"Domestic violence knows no boundaries," Bruce said. "You may have a very young woman. You may have a very [elderly] woman or you may have someone who's very well off or someone who's not. It knows no socioeconomic boundaries at all.
"[Our goal is] we want them, number one, to be safe. That is our first priority when they come to us is to make sure that they are safe. We also try to help them with their legal matters, [such as] if they need a temporary protective order [or] if they need to be referred to an attorney. If they need to have their children enrolled in school, we help with that. Other than their basic needs, of course -- food, shelter, clothing -- those are some of the other things that we do. We do refer them to housing, for public housing or for income-based apartments, whatever is ready for them [and is] something that would suit them."
On July 30, area residents can support the Bartow County nonprofit by participating in the Cartersville Moose Lodge's motorcycle ride. Starting and ending at the Moose Lodge -- 314 N. Dixie Ave. in Cartersville -- the course will be about 90 miles. Registration for the ride will start at 10:30 a.m. on July 30 and the bikers will depart at 12:30 p.m., after receiving safety tips from Iron Order MC of Cartersville.
The cost to enter will be a donation of $15 per biker and $20 for a biker and passenger. Along with the ride, the event also will consist of music, karaoke, auction, raffles and a corn hole tournament. Barbecue plates and refreshments will be available at 2 p.m. for a $7 donation.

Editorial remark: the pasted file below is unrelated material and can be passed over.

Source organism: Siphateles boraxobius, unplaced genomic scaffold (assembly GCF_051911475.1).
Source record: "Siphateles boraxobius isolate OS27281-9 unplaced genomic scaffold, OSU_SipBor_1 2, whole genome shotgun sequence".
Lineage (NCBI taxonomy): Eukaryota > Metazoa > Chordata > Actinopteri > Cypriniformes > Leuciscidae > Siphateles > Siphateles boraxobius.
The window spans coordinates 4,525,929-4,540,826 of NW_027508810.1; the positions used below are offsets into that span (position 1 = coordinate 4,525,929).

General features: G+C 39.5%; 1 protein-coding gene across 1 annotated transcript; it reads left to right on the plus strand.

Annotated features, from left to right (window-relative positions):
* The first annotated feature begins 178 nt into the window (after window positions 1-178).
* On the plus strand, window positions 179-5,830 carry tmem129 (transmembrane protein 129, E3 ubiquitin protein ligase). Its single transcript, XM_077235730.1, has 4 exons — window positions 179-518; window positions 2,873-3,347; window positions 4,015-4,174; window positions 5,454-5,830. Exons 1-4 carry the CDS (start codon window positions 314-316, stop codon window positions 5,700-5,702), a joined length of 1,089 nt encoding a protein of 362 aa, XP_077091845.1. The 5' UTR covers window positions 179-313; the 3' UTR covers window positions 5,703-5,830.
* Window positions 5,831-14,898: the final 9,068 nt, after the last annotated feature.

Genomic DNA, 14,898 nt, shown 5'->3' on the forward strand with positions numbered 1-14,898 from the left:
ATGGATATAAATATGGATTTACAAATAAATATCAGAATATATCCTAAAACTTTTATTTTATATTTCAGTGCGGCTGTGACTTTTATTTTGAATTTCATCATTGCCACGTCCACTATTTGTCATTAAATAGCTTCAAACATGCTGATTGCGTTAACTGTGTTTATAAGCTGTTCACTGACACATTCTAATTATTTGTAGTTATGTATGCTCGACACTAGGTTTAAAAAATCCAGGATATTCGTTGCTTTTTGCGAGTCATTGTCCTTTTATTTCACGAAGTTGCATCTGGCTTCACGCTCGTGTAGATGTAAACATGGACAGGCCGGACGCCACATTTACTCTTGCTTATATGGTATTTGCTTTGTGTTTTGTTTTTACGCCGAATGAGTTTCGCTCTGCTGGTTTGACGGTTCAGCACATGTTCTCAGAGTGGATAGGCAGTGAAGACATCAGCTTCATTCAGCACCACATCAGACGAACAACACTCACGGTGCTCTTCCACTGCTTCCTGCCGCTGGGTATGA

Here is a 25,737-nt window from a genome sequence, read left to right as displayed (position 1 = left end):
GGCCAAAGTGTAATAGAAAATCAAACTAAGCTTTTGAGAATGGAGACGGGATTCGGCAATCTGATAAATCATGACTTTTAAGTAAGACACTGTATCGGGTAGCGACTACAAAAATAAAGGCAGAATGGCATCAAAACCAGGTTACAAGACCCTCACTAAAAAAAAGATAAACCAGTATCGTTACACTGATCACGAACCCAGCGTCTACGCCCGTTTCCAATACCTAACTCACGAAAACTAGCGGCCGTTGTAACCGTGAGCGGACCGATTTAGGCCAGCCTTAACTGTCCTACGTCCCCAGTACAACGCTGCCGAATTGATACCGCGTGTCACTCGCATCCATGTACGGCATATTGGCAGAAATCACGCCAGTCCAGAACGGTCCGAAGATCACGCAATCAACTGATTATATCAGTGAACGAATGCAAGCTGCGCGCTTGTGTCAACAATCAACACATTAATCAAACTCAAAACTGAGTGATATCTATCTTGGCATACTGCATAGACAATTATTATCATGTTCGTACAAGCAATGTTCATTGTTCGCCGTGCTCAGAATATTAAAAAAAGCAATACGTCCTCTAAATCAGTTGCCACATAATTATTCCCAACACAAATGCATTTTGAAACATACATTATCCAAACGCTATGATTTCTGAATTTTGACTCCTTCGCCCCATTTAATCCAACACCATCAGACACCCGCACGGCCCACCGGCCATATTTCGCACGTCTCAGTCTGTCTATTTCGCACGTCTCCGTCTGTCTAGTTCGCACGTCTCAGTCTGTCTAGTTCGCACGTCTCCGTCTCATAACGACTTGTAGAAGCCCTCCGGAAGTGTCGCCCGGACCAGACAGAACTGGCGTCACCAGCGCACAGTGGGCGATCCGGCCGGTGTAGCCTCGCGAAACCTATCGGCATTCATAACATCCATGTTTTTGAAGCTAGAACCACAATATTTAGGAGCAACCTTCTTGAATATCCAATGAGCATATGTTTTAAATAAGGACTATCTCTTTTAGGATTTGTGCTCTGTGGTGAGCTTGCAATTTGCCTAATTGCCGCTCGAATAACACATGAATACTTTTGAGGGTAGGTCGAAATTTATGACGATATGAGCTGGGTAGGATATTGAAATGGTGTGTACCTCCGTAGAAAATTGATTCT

Proceeds from the event will benefit the Christian League for Battered Women and its 17-bed shelter, Tranquility House, and the Women of the Moose Chapter 2372.
"I am trying to get us more involved in our community and help get our name out there as being a charitable organization," said Jenny England, member of the Women of the Moose Chapter 2372. "I think our organization has pretty much set idle for a long time.
"The Tranquility House is the battered women's shelter, and I just feel personally that those women need help. I, myself, have been in situations -- abusive situations -- and I'm lucky I had somewhere to go. And I know that some don't, and they need the assistance to help get out of this [situation]."
Formed in 1985, the domestic violence center and its shelter meets the needs of women and their children by providing a safe environment for them to temporarily stay and work toward future goals like securing housing, education or a job, if needed. Typically, the individuals reside at the shelter for 30 to 60 days, during which a support group, legal advocacy and community resources are at their disposal.
"It will go to the services that we offer, toward shelter, clothing, food -- just services that the women need when they come to us," said Bruce, about the motorcycle ride's proceeds. "Often they have to leave, of course, on [the] spur of the moment in the middle of the night. In those [types of] situations and when they leave most of the time they don't have time to gather up their belongings.
"If we have talked to them before, we try to do a little safety [presentation] with them where they would know to put some things aside, but that's not normally the case. They would come to us in a hurry usually. When you're being abused, you've got to get out when you can as quickly as you can. So usually when they will come to us they come with what they have right then."
For more information about the motorcycle ride, individuals need to contact England at 678-230-3852. Further details about the Christian League for Battered Women can be obtained by calling 770-386-8093. The domestic violence center also operates a crisis line, which is 770-386-8779.